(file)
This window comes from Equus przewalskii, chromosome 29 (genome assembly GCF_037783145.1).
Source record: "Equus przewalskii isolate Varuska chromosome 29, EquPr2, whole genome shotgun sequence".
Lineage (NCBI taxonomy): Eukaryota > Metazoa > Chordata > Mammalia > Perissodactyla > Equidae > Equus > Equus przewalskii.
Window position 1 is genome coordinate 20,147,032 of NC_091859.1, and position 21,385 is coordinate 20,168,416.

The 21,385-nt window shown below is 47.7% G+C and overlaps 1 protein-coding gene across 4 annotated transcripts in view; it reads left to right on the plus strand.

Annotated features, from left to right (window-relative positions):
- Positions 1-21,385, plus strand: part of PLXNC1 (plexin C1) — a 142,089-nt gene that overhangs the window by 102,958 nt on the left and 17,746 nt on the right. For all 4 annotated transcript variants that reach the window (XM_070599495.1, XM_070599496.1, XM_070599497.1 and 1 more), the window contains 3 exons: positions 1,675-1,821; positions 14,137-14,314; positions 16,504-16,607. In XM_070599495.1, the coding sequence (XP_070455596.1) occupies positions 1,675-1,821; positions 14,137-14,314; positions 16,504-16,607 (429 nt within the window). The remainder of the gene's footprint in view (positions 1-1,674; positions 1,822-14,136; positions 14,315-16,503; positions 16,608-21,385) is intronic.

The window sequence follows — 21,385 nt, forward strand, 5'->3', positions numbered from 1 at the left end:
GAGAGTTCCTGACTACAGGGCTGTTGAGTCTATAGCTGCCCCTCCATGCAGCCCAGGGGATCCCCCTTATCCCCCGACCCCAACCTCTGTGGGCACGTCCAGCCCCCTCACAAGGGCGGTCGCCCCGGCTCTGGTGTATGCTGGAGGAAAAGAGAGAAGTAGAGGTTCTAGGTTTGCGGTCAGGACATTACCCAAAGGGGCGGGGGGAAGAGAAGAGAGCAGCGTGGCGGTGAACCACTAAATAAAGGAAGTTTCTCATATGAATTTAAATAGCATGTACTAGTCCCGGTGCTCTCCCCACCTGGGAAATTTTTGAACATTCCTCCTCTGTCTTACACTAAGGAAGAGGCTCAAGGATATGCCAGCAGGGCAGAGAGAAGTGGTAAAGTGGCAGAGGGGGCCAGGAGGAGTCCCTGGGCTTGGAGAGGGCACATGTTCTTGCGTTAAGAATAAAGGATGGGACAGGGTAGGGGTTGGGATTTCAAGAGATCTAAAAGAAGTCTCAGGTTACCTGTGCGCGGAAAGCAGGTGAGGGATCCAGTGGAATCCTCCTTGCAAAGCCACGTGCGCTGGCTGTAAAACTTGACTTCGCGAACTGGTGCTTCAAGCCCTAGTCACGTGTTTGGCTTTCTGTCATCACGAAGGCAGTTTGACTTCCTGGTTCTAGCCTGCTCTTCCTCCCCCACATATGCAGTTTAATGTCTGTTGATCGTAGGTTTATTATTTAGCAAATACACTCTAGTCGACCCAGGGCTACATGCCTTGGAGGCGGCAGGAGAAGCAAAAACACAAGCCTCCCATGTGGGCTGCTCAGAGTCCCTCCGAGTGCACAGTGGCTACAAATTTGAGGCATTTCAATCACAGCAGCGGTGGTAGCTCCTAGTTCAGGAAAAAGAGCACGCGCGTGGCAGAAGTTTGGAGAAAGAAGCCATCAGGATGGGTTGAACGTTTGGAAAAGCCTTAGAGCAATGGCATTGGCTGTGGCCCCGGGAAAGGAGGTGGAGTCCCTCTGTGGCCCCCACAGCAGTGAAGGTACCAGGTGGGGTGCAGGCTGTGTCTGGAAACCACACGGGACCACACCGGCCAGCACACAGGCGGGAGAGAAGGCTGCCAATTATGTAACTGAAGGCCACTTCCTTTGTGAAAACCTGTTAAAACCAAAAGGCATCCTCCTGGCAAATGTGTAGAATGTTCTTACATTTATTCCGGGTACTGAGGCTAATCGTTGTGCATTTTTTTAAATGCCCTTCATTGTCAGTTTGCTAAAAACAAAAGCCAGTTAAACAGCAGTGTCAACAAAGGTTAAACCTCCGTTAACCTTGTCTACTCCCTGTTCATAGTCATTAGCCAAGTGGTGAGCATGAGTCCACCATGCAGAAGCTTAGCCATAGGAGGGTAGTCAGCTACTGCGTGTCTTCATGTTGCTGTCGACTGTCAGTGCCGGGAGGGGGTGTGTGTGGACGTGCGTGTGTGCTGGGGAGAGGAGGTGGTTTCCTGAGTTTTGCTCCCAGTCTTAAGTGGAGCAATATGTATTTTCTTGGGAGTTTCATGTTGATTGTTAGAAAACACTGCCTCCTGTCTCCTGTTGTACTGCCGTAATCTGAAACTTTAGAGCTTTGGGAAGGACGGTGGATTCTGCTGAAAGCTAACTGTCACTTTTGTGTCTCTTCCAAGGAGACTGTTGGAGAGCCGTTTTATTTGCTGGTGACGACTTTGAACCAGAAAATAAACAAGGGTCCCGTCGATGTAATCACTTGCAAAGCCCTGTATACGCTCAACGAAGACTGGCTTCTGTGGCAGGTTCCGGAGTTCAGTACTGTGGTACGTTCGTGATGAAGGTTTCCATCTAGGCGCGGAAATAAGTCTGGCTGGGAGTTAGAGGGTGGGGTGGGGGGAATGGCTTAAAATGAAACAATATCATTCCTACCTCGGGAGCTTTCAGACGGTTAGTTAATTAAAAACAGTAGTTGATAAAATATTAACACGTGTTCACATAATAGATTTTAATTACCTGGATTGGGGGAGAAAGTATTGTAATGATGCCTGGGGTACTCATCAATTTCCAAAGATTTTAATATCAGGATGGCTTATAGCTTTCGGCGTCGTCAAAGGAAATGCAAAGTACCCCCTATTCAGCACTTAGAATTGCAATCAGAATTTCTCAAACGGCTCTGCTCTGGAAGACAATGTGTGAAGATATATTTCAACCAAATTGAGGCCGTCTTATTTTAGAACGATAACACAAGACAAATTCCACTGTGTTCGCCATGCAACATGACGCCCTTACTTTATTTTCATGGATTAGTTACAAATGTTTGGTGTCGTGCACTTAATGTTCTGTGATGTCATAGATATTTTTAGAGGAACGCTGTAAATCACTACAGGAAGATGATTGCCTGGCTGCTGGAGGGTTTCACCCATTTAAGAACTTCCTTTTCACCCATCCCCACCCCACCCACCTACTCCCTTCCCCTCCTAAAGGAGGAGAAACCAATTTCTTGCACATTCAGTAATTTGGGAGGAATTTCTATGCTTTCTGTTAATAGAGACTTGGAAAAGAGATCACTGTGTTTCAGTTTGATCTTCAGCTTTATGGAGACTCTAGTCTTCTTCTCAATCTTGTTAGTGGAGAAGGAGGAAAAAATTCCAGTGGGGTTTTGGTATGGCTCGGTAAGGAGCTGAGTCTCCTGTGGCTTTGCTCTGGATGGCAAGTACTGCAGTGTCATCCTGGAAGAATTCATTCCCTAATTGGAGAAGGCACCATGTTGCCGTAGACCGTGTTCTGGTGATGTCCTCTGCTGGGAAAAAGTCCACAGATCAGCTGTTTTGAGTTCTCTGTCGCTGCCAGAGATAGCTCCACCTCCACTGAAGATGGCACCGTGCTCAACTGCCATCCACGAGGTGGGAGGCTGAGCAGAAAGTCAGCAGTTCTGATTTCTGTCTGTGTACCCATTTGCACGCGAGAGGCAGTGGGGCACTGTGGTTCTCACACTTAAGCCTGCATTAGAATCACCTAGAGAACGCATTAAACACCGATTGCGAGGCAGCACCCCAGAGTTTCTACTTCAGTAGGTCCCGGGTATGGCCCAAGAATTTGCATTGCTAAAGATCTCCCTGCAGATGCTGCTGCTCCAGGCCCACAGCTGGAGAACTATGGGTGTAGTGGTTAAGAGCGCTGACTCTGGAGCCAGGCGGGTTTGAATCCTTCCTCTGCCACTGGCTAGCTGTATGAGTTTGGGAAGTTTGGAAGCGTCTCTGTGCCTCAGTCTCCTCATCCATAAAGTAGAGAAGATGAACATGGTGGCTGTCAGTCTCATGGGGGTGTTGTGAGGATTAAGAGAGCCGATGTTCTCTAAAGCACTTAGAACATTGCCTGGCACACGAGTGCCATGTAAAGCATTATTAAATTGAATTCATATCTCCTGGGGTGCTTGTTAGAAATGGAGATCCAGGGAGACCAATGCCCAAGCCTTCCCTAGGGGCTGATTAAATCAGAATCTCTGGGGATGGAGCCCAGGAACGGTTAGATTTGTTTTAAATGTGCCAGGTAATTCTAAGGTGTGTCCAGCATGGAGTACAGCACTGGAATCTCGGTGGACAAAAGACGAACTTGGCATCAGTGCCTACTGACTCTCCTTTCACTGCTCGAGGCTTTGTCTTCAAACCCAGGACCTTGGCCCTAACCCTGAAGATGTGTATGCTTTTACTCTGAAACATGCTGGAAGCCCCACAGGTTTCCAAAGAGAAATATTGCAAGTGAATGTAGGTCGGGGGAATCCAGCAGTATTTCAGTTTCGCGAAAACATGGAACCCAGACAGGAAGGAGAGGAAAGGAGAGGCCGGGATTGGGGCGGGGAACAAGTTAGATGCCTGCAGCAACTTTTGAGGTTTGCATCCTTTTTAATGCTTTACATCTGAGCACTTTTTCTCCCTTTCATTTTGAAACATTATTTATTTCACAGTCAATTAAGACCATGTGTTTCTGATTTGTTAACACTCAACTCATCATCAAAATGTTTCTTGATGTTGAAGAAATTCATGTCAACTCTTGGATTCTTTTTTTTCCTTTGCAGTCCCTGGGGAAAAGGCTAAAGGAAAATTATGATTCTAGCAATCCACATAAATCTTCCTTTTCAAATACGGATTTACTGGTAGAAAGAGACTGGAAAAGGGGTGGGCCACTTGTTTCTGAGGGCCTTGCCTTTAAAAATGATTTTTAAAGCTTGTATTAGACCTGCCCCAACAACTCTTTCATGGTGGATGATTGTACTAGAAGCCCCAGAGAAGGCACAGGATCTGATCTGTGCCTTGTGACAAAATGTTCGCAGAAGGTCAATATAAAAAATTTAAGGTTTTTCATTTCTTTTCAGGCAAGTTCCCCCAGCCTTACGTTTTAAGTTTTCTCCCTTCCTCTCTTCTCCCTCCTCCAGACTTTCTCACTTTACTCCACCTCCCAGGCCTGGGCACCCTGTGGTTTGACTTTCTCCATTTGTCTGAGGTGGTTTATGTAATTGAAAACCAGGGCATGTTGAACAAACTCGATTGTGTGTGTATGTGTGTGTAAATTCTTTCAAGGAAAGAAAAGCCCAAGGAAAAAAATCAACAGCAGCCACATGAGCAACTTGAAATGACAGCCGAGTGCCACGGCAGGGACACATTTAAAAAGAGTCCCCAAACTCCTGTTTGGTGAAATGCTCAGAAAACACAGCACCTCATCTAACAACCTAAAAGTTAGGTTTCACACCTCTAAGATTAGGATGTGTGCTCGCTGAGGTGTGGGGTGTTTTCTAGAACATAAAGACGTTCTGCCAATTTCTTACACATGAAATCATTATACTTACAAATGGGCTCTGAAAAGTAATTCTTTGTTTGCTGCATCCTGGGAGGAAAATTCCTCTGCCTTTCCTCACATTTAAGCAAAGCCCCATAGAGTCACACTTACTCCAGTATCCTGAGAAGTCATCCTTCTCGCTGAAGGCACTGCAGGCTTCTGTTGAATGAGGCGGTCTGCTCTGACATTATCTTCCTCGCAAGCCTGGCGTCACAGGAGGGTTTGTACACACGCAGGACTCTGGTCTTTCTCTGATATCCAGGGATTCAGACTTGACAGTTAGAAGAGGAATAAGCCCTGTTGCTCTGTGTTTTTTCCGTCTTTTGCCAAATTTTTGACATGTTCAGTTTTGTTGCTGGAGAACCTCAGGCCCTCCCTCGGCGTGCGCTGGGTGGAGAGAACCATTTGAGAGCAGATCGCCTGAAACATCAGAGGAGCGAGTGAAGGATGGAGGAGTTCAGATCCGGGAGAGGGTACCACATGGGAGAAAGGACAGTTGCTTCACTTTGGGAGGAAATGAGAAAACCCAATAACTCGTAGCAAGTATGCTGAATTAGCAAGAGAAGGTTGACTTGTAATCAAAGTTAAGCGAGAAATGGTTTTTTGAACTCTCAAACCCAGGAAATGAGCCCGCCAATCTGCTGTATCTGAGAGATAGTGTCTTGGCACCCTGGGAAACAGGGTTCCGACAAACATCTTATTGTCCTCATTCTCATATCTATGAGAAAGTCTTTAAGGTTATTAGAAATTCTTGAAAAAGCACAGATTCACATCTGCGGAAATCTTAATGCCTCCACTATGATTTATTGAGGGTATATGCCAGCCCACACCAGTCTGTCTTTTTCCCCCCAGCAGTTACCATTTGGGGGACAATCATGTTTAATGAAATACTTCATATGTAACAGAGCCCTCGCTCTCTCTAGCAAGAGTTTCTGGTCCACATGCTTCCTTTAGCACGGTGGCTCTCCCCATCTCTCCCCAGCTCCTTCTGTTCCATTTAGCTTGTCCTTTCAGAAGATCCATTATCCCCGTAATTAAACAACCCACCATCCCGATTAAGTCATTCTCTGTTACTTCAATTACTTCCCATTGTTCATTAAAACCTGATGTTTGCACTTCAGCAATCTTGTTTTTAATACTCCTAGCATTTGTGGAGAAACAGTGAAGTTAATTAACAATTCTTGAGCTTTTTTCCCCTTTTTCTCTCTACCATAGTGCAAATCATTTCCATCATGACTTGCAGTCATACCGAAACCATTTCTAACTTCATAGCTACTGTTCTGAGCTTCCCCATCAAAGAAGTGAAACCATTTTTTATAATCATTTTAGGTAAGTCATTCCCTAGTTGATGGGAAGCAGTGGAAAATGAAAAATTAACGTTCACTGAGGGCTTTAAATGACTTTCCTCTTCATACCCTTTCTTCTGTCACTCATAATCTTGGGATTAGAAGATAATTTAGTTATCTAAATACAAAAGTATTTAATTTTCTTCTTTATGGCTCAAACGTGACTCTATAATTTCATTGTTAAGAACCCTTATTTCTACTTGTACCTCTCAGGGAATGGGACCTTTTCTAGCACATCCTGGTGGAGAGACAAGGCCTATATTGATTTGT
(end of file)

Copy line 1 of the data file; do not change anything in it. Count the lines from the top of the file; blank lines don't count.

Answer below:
This window comes from Equus przewalskii, chromosome 29 (genome assembly GCF_037783145.1).